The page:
Trade Threats Cloud Bright World Growth Outlook, Lagarde SaysBy and
Trade threats clouding bright world growth, says IMF head
Fund is still optimistic about global economy, Lagarde says
The world economy must avoid being sucked into a protectionist spiral that undermines the momentum of global growth, International Monetary Fund Managing Director Christine Lagarde said.
The IMF remains optimistic about global growth prospects, Lagarde said Wednesday in a speech in Hong Kong ahead of next week’s annual spring meetings of the fund’s 189 member nations in Washington. The world economy is benefiting from surging investment, rebounding trade and favorable financial conditions, all of which are encouraging companies and households to step up spending, Lagarde said.
The IMF will update its global forecast April 17. The fund said in January it expects the global economy to grow 3.9 percent this year and next.
Still, Lagarde warned that threats loom, most notably a surge in protectionism. “Yes, the current global picture is bright. But we can see darker clouds looming.”
Lagarde said the rise of the global trading system reduced extreme poverty, cut living costs and created millions of high-paying jobs. “But that system of rules and shared responsibility is now in danger of being torn apart,” she said. “This would be an inexcusable, collective policy failure.”
War of Words
The IMF’s warning comes as the U.S. and China engage in a war of words over trade that has unsettled financial markets and raised doubts about the broadest global growth surge in years. President Donald Trump has threatened to impose tariffs on $150 billion in Chinese imports to punish Beijing for what the U.S. sees as abuse of its intellectual-property rights. China has responded by threatening to slap tariffs on everything from American soybeans to planes.
Fears of a trade war between the world’s two biggest economies will loom large next week as finance ministers and central bankers from IMF member countries meet in Washington. The fund was conceived during the Second World War to promote open markets and discourage the “beggar-thy-neighbor” policies that took root during the Great Depression.
Without referring directly to the U.S. or China, Lagarde warned that import restrictions hurt everyone, especially poor consumers. Such barriers prevent trade from playing its “essential” role in boosting productivity and diffusing new technologies, she said.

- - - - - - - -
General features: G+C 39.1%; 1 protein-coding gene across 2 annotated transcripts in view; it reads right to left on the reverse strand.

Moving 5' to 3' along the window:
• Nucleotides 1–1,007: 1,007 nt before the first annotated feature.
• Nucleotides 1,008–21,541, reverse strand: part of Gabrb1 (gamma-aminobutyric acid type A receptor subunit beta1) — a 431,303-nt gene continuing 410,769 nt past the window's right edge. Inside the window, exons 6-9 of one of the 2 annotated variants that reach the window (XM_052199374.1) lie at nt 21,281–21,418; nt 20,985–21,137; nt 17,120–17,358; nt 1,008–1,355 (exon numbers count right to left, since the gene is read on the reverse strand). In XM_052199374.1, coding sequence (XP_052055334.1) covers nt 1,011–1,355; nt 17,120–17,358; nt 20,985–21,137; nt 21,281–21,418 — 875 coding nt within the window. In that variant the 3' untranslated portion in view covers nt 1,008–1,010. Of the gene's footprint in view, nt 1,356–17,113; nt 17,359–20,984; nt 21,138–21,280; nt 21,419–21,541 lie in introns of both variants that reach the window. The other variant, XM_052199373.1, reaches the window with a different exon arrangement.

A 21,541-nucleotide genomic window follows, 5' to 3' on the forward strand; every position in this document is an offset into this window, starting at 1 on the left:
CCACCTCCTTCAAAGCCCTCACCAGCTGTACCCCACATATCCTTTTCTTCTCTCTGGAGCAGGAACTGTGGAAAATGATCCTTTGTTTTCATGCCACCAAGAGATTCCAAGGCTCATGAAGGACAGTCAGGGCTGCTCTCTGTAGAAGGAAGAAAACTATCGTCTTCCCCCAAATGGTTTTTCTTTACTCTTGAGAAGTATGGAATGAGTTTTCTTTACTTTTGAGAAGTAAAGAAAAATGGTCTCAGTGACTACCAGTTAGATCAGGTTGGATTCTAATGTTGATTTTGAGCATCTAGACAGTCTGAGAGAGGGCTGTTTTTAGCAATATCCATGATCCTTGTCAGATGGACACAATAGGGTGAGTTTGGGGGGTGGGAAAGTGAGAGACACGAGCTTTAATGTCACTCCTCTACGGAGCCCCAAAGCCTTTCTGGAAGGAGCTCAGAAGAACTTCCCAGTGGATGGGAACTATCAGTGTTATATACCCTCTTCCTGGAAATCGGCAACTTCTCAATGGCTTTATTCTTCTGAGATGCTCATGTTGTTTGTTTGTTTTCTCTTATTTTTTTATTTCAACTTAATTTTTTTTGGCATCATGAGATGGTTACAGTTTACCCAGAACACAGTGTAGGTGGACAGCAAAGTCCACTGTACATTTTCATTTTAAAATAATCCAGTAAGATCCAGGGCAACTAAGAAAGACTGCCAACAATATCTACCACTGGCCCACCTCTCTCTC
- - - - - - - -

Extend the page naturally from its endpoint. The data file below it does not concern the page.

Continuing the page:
Responding to questions after her speech, the IMF chief said the biggest risk from the trade spat is less the impact on nominal growth and more the undermining of confidence which would dampen investment.
“We need to be a little bit sensible about this talk about a trade war,” she said. “There are threats and there are counter threats, there is an attempt to open a dialogue and I think we should support that dialogue attempt as much as we can, that is the way to progress the situation, not to let it snowball into something that would then lead to significant consequences.”
Speaking later in a Bloomberg Television interview, Lagarde said U.S. issues with China’s treatment of intellectual property should be addressed within a multilateral system.
“Increasing trade, removing barriers, encouraging this level playing field to which everybody should contribute has to be done collectively,” she said. “It can’t be by exceptional measures. It can’t be by unilateral threat.”
China opening its financial sector “has to happen in due course, and without jeopardizing stability,” she said, citing President Xi Jinping’s renewed pledges this week to lower barriers in banking and insurance. “Those are significant advances that we need to see delivered in the coming months, and those are clearly an improvement to a situation that has evolved over time,” she said.
Lagarde said in her speech that unfair trading practices have little effect on a country’s overall trade deficit. “That imbalance is driven by the fact a country spends above its income.”
The best way to address imbalances is not to impose tariffs, but to use policies that affect individual economies as a whole, such as fiscal tools or structural reforms. The U.S. could help reduce global imbalances by narrowing its fiscal deficit, while Germany could contribute by spending more, Lagarde said.
She also encouraged countries to guard against fiscal and financial risks, noting that global public and private debt has climbed to a record $164 trillion. Governments should also do more to foster more “inclusive” growth by reducing inequality, Lagarde said.
“The window of opportunity is open,” she said. “Yet there is new urgency because uncertainties have significantly increased — from trade tensions, to rising financial and fiscal risks, to more uncertain geopolitics.”
— With assistance by Haslinda Amin